Confusion reigns in Russian government over signing of Kyoto Protocol

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In contraction to statements made Tuesday by Andrei Illarionov, President Vladimir Putin’s chief economic advisor and a long-time opponent Russia’s signature on the Kyoto protocol, Tsikanov indicated Moscow was moving toward ratification of the treaty.

"As a major producer of carbon dioxide, Russia’s support is crucial to the treaty. Without it, the protocol cannot come into effect even if approved by every other eligible nation because only Russia’s industrial emissions are large enough to meet its target threshold," Tsikanov said in remarks reported by Interfax. "There are no decisions about ratification apart from the fact that we are moving toward ratification."

The statements were a contradiction of those made Tuesday by Illarionov—a long-time opponent Russia’s signature on the Kyoto protocol—whose office Thursday morning rushed to shoot down Tsikanov’s comments.

In its present form, this protocol cannot be ratified. It is impossible to undertake responsibilities that place serious limits on the country’s growth," said a spokesman in Illarionov’s office, who asked not to be identified by name, in a telephone interview with Bellona Web. The statement was an almost exact reiteration of what Illarionov had said Wednesday.

"The Kyoto protocol places practically un-surmountable limits on the tempo of the country’s economic growth, which has taken on the responsibility to limit carbon dioxide emissions," the spokesman said. This concerns not only Russia, the spokesman said, but the 38 other countries that are included the protocol. Should all of these counties ratify, said the spokesman, it will have "heavy economic consequences." Therefore, the spokesman summed up, refusing to sign the protocol is "one of the largest and most important decisions for Russia and other countries.

Economic and Trade Ministry contradicts Illarionov
A spokesman from the Economic and Trade Ministry retorted just as quickly in a telephone interview from Moscow that "Russia will ratify the protocol if it is proved that it is in our interest—all Russian political leaders have said so."

"There are no decisions about ratification apart from the fact that we are moving towards ratification," the spokesman told Bellona Web. "I cannot comment on statements from Illarionov’s office, but we do not have any information in the government about the fact that a decision has been made."

Signed-up nations watch Russia with anticipation
Signatory nations of the Kyoto Protocol are meeting this week and next in Milan, Italy, and are closely watching the Russian pendulum effect over whether Moscow will sign or not. Countries accounting for 44 percent of so-called greenhouse gas emissions have signed up for the protocol thus far.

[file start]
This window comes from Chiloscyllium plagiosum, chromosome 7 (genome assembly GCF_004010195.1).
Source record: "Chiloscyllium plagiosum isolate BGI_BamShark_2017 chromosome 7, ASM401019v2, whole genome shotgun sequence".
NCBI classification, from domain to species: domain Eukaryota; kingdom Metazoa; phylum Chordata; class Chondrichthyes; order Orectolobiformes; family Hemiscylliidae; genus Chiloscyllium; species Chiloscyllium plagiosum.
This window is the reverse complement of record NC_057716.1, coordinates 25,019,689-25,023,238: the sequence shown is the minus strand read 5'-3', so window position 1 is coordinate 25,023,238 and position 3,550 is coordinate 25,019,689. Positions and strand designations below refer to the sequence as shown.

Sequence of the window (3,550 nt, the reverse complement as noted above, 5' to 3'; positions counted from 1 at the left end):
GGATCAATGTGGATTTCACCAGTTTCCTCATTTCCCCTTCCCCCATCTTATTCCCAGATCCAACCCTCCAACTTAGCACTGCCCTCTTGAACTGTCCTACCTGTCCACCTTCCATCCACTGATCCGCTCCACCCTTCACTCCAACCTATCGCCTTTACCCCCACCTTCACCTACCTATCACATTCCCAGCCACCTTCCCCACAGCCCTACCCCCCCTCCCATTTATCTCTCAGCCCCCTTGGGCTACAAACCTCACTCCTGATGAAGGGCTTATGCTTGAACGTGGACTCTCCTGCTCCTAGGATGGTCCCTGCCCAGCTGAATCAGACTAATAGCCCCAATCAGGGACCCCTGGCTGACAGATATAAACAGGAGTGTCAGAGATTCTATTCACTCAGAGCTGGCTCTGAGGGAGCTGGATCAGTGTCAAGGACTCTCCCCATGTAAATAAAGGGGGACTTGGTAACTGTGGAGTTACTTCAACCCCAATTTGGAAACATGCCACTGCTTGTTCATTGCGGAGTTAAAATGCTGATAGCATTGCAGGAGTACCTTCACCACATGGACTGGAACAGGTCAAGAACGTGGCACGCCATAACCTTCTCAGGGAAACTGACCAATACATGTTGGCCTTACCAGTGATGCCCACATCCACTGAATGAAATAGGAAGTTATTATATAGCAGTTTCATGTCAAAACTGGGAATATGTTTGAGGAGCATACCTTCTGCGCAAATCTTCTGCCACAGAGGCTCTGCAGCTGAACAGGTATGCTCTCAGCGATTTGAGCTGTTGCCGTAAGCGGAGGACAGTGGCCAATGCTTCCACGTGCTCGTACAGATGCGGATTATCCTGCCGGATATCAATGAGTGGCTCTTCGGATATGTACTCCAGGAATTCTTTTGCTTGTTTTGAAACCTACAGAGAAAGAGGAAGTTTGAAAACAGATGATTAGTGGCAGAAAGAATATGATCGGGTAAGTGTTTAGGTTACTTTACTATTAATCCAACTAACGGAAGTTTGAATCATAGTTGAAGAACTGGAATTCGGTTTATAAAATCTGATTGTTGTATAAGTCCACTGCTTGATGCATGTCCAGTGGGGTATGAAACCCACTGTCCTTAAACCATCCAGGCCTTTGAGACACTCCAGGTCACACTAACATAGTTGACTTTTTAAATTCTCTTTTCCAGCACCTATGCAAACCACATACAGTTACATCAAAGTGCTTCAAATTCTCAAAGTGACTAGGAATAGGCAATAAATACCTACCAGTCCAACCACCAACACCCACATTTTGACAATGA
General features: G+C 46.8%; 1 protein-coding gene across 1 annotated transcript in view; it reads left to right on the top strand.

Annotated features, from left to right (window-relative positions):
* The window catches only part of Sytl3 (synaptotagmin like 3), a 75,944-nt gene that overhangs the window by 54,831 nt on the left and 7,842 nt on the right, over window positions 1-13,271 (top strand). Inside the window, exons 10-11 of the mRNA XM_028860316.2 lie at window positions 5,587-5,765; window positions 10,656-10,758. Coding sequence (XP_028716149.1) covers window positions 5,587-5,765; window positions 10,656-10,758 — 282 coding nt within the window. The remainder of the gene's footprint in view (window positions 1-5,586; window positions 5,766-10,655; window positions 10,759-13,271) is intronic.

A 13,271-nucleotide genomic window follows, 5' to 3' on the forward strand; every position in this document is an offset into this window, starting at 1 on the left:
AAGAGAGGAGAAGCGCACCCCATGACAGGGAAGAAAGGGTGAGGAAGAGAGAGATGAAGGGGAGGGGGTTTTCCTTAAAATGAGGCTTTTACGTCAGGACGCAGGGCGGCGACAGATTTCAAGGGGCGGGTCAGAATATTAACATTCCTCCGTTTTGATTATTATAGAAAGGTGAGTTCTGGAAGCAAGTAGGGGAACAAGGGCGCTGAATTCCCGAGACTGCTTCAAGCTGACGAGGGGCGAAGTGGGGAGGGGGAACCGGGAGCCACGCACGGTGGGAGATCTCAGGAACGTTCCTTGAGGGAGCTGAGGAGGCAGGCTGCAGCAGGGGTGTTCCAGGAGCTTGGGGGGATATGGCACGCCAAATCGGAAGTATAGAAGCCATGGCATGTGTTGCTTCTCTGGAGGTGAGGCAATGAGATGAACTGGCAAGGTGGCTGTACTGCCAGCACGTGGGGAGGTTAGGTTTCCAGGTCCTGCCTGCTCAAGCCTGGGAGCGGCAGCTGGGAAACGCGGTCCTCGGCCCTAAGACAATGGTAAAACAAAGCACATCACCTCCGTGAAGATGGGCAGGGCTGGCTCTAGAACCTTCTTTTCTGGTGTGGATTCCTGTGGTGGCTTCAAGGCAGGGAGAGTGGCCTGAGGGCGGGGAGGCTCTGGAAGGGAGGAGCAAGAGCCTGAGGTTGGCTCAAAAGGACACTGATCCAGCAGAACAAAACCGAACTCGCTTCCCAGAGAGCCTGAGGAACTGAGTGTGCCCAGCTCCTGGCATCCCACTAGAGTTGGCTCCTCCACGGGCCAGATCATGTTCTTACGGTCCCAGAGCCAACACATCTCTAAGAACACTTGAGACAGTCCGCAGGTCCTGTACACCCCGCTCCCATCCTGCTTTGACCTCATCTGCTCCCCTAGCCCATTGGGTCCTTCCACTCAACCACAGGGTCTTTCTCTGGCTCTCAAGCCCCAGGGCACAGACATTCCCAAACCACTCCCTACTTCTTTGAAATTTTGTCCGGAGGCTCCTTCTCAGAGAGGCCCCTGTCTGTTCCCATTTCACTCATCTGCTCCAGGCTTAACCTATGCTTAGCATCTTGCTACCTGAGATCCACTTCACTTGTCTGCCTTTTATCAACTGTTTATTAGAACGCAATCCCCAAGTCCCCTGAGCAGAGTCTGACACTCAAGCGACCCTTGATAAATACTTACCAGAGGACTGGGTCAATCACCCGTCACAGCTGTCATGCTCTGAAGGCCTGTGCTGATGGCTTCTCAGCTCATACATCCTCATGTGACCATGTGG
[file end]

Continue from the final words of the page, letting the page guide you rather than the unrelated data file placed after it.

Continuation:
But the protocol only comes into force if countries responsible for 55 percent of developed nations emissions approve it, meaning Russia—which emits 17 percent of the world’s greenhouse gasses—has the final vote as to whether the protocol will be adopted.

Illarionov has been one of protocol’s harshest critics in Russia, while the Economic Development and Trade Ministry has been one of its most ardent supporters. Putin has cast deep doubts on Moscow’s willingness to ratify it, but has not ruled it out entirely in public comments.

Tsikanov has optimistically said the government might submit the decision on the protocol to parliament next year, Interfax reported.

The ultimate decision as to whether Russia will ratify the document lies with the State Duma and with Putin’s signature on the law that would pass it. But Russia holds Duma elections on Sunday, and the new Duma will not meet until January.

Why is Russia tap-dancing?
But Putin dismayed an environmental conference two months ago by retreating from previous government promises to ratify, saying Russia needed to check if the pact would harm Russia’s economy. Since then, Kremlin officials, including Illarionov, have said Moscow wants guarantees from western nations that they would buy Russia’s substantial excess emission quotas—something permitted in the pact—if it does ratify the treaty.

It was remained unclear what was behind the mixed signals over the protocol in Russia, although some analysts have suggested they are a negotiating tactic meant to sap concessions from the European Union and Japan.

Most say Russia stands to gain from the pact because its industry has collapsed since 1990, when emission levels were set, and it has large spare capacity to trade in these emissions.

"After the US departure the economic effectiveness of the pact for Russia fell, but it does exist," Tsikanov said.

The United States pulled out of Kyoto in 2001 and said its own policy of promoting "breakthrough technologies" for energy was the "only acceptable cost-effective option" to limit greenhouse gases.

Charles Digges